Outside City Limits’ gallery doors, four wall clocks display the time in four different cities: Oakland, New York, London and Dubai. The ticking clocks illustrate a world of hustle and bustle -- a place where the global economy, business deals and international phone calls depend on a solid understanding of an eight-hour difference between time zones.
But across the gallery threshold, that hustle and bustle becomes muffled. Time melts away. Feet relax. Bailey Hikawa’s The Empty Temple asks something of viewers even before they enter the solo show, with a polite sign requesting that shoes be removed.
Inside, the gallery floor is covered with pieces of solid-colored, differently textured carpet and artificial turf. Strips of black carpet outline a circuitous path of right angles that leads visitors on a preordained journey through the gallery. The Empty Temple at once resembles a cat’s version of heaven, an agoraphobic’s garden and a meditation center’s waiting room.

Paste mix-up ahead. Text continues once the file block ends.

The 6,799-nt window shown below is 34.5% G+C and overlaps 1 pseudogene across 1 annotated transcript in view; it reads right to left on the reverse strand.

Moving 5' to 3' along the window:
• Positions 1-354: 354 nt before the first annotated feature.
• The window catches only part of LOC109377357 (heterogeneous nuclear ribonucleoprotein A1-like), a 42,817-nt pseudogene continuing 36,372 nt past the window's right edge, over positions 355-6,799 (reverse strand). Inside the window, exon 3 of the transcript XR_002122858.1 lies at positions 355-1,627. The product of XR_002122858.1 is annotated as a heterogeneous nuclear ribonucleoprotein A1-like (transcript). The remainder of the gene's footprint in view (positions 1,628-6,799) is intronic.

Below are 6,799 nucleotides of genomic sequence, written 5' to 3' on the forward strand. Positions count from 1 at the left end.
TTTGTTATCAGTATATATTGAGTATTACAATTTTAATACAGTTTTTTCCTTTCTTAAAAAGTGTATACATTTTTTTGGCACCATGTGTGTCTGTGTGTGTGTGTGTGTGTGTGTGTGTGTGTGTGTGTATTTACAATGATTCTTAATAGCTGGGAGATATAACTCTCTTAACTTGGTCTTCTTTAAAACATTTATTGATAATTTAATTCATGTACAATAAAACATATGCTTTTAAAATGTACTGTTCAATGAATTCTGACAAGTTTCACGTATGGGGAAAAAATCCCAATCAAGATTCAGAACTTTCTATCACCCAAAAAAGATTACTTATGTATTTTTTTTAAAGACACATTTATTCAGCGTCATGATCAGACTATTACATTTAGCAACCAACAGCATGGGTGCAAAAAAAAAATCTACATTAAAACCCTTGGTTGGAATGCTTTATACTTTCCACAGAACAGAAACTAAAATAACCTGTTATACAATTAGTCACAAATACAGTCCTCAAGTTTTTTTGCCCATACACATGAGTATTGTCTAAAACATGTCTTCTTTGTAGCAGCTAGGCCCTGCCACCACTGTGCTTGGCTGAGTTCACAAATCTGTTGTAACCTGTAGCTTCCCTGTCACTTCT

Evenly spaced throughout the “maze” are Hikawa’s carefully crafted sculptures, sitting on the carpeted floor and on carpet-covered pedestals and mounted to the gallery walls. The objects are as inexplicable as they are mesmerizing, including a peach ceramic cone, a totem-like structure wrapped in black pleather and a stuffed goose hanging upside down from one corner of the ceiling.
The dissonance between shoeless feet softly crunching on artificial turf and the sight of an oversized latex rubber ear is both a treat for the senses and a starting point for absurd conjecture. Is this a prosthesis for Van Gogh? Is there a Mr. Potato Head somewhere missing a crucial part?